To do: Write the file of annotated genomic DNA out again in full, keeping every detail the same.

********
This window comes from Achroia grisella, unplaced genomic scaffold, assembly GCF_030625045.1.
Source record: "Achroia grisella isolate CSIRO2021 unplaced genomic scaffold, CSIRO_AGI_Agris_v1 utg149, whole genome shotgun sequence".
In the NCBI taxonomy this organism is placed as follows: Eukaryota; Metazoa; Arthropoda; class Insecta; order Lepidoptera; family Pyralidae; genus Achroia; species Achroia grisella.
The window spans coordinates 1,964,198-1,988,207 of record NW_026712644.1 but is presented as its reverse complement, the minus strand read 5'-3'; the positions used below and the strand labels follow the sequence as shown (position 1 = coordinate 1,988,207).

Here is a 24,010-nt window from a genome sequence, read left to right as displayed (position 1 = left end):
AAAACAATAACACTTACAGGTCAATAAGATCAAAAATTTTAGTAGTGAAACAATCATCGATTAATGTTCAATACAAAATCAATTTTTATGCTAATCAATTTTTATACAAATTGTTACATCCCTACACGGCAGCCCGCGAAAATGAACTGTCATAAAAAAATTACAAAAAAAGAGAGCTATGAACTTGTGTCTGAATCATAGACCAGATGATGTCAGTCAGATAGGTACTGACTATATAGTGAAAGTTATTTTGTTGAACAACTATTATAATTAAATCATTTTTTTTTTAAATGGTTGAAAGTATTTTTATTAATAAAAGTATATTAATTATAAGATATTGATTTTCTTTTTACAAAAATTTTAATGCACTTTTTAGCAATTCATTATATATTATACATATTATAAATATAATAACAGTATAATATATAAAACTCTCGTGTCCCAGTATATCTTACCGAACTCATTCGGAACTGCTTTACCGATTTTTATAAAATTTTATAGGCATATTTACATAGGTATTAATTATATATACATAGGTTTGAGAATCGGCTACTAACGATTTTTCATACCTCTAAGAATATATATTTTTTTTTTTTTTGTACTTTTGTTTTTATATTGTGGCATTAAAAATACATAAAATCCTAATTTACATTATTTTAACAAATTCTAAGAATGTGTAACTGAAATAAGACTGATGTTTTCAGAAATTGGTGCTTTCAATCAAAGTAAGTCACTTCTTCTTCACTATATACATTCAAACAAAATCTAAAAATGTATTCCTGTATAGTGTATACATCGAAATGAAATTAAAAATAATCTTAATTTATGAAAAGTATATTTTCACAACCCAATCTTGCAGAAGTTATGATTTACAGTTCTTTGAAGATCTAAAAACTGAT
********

This window comes from Achroia grisella, unplaced genomic scaffold, assembly GCF_030625045.1.
Source record: "Achroia grisella isolate CSIRO2021 unplaced genomic scaffold, CSIRO_AGI_Agris_v1 utg149, whole genome shotgun sequence".
In the NCBI taxonomy this organism is placed as follows: Eukaryota; Metazoa; Arthropoda; class Insecta; order Lepidoptera; family Pyralidae; genus Achroia; species Achroia grisella.
The window spans coordinates 1,964,198-1,988,207 of record NW_026712644.1 but is presented as its reverse complement, the minus strand read 5'-3'; the positions used below and the strand labels follow the sequence as shown (position 1 = coordinate 1,988,207).

Here is a 24,010-nt window from a genome sequence, read left to right as displayed (position 1 = left end):
AAAACAATAACACTTACAGGTCAATAAGATCAAAAATTTTAGTAGTGAAACAATCATCGATTAATGTTCAATACAAAATCAATTTTTATGCTAATCAATTTTTATACAAATTGTTACATCCCTACACGGCAGCCCGCGAAAATGAACTGTCATAAAAAAATTACAAAAAAAGAGAGCTATGAACTTGTGTCTGAATCATAGACCAGATGATGTCAGTCAGATAGGTACTGACTATATAGTGAAAGTTATTTTGTTGAACAACTATTATAATTAAATCATTTTTTTTTTAAATGGTTGAAAGTATTTTTATTAATAAAAGTATATTAATTATAAGATATTGATTTTCTTTTTACAAAAATTTTAATGCACTTTTTAGCAATTCATTATATATTATACATATTATAAATATAATAACAGTATAATATATAAAACTCTCGTGTCCCAGTATATCTTACCGAACTCATTCGGAACTGCTTTACCGATTTTTATAAAATTTTATAGGCATATTTACATAGGTATTAATTATATATACATAGGTTTGAGAATCGGCTACTAACGATTTTTCATACCTCTAAGAATATATATTTTTTTTTTTTTTGTACTTTTGTTTTTATATTGTGGCATTAAAAATACATAAAATCCTAATTTACATTATTTTAACAAATTCTAAGAATGTGTAACTGAAATAAGACTGATGTTTTCAGAAATTGGTGCTTTCAATCAAAGTAAGTCACTTCTTCTTCACTATATACATTCAAACAAAATCTAAAAATGTATTCCTGTATAGTGTATACATCGAAATGAAATTAAAAATAATCTTAATTTATGAAAAGTATATTTTCACAACCCAATCTTGCAGAAGTTATGATTTACAGTTCTTTGAAGATCTAAAAACTGAT